Newmarket: Photos of the gallops, racecourse and stud

As British flat racing headquarters Newmarket gears up for a big weekend, BBC Sport's Frank Keogh goes behind the scenes at the town's gallops, racecourse, stables, stud and sales
Dawn breaks on the renowned Limekilns gallops, and early-rising horses are readied for training runs ahead of races including the 2000 Guineas for colts on Saturday and Sunday's 200th running of the fillies' Classic, the 1000 Guineas
Mornings in this Suffolk town see thoroughbreds put through their paces at one of about 30 gallops. At Warren Hill, where the world's top-rated racehorse Frankel strutted his stuff before retirement in October 2012, a road dissects the lush grassy areas. Racehorses can reach speeds of more than 30mph, well inside the national limit for car drivers
Twinned with the French racing commune Maisons-Laffitte, its neighbour Mesnil-le-Roi and American 'thoroughbred city' Lexington, Newmarket is an English town where horses have right of way
Traffic stops for thoroughbreds. There is roughly one racehorse for every six people in Newmarket. As well as 3,000 racing animals, another 2,500 horses are breeding at stud within a five-mile radius of a town which has about 18,000 human inhabitants
The Somerville Lodge yard of Classic-winning trainer William Haggas, victorious in the 1986 Epsom Derby with Shaamit and the Oaks with filly Dancing Rain 25 years later
Trainer Haggas with one-time 1000 Guineas hopeful Rosdhu Queen and her groom, who shares the same name as Indian cricketer Mohammed Azharuddin. The filly is set to run at Royal Ascot in June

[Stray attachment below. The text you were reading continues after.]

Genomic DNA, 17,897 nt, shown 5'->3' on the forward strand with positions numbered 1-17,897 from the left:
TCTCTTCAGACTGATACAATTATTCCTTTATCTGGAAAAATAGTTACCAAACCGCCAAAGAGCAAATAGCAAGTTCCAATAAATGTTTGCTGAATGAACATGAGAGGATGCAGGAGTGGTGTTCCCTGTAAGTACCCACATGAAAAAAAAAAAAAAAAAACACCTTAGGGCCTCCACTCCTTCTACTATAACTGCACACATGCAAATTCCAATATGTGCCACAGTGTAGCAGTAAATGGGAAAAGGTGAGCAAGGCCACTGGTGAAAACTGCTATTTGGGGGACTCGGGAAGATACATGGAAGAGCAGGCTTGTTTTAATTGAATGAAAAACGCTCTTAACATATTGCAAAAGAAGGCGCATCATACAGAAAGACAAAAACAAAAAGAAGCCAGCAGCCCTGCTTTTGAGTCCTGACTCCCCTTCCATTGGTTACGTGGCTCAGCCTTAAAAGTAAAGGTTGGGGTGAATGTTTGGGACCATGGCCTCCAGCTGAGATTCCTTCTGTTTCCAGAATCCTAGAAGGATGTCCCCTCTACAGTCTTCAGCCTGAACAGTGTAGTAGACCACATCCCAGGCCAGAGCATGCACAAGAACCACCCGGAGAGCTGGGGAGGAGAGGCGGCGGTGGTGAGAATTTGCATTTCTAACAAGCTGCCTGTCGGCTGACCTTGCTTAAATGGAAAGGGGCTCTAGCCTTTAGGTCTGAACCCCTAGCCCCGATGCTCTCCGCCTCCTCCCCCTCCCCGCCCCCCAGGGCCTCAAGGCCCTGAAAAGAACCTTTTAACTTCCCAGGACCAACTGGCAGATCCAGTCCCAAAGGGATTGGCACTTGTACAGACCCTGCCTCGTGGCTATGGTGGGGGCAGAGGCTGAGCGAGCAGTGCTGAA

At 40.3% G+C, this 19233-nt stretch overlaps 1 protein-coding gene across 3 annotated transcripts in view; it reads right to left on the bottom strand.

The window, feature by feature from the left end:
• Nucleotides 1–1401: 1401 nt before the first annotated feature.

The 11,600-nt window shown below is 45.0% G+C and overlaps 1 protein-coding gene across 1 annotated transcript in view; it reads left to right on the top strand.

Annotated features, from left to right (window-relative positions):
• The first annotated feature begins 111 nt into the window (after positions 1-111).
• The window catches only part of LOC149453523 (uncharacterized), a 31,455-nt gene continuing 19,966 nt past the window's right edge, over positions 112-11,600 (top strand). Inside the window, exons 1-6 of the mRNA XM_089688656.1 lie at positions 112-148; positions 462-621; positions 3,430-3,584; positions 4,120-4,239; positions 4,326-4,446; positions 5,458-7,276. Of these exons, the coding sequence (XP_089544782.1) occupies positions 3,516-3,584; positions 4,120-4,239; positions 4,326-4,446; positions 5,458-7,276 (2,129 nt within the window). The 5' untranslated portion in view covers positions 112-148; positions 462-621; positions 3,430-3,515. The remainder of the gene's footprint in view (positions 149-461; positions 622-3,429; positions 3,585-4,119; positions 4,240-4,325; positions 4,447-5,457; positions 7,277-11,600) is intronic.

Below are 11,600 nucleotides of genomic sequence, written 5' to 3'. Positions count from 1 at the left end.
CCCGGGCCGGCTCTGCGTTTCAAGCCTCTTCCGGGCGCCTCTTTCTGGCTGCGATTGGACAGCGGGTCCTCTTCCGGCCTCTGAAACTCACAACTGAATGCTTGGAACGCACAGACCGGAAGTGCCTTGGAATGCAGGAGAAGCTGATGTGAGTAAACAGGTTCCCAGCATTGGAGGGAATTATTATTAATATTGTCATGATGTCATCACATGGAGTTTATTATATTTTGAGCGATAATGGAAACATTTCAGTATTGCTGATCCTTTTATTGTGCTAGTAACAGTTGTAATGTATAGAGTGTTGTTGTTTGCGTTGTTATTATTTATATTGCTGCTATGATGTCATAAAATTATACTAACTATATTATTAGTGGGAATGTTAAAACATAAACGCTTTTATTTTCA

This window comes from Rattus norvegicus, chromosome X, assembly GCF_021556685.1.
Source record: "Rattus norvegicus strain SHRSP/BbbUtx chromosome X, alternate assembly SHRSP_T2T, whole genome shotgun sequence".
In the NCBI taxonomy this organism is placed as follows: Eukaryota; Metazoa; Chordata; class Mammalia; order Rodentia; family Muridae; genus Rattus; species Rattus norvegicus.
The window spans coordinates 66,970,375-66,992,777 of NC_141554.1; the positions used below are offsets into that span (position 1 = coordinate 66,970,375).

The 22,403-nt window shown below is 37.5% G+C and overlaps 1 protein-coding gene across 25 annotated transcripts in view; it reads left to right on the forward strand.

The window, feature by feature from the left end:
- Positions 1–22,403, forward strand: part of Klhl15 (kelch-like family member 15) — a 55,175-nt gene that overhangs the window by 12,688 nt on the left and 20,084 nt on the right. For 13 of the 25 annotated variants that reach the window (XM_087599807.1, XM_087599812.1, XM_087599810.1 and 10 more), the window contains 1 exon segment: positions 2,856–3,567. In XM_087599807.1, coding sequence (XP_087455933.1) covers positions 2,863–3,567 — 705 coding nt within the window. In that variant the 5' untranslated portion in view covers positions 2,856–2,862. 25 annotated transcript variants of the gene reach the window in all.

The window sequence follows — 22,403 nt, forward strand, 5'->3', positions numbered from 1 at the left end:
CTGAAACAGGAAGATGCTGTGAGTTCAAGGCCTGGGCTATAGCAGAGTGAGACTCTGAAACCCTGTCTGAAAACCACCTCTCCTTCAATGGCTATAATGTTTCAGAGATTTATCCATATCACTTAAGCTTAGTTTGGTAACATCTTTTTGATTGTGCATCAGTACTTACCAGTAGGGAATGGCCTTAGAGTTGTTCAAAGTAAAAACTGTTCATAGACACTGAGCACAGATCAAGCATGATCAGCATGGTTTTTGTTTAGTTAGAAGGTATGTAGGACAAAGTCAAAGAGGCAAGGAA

Just like humans, horses can also go on treadmills to keep fit . Maureen Haggas, wife of trainer William, explains they travel on a six-degree incline in three two-minute stretches at 36mph and enjoy the safety of a level surface rather than potentially uneven ground
At the National Stud, stallion Dick Turpin is cleaned and preened ready for his date in the breeding shed. This picture was taken 30 minutes before he meets his mare. If all goes well, it should be all over in 30 seconds
Before the stallion arrives, another stallion or pony is brought in to see the mare and ensure she is receptive to mating. The mare is brought into the breeding shed from the opposite side to the stallions in case the males get over-excited
This teaser, who is looking somewhat sceptical, is called Roger. He is effectively the warm-up act for the main event - the stallion, who might 'cover' three mares a day at stud
A foal with her mother just two days after being born at the National Stud in Newmarket. The breeding season runs mainly from mid-February to June, with full-term pregnancies lasting 11 months
The National Horseracing Museum is a treasure trove of memorabilia. Director Chris Garibaldi says it will move to the nearby five-acre Palace House Stables, the one-time base of Charles II, in a £15m project with racehorses stabled there to give visitors a unique live experience as it attempts to become a major tourist destination
Over at the Tattersalls sales, a horse is paraded before entering the auction ring where buyers from all over the world will bid for what they hope may be a Classic winner of the future
Many great racehorses have passed the winning line first at Newmarket's Rowley Mile racecourse, where recent winners of the 2000 Guineas have included Sea The Stars, Frankel and Camelot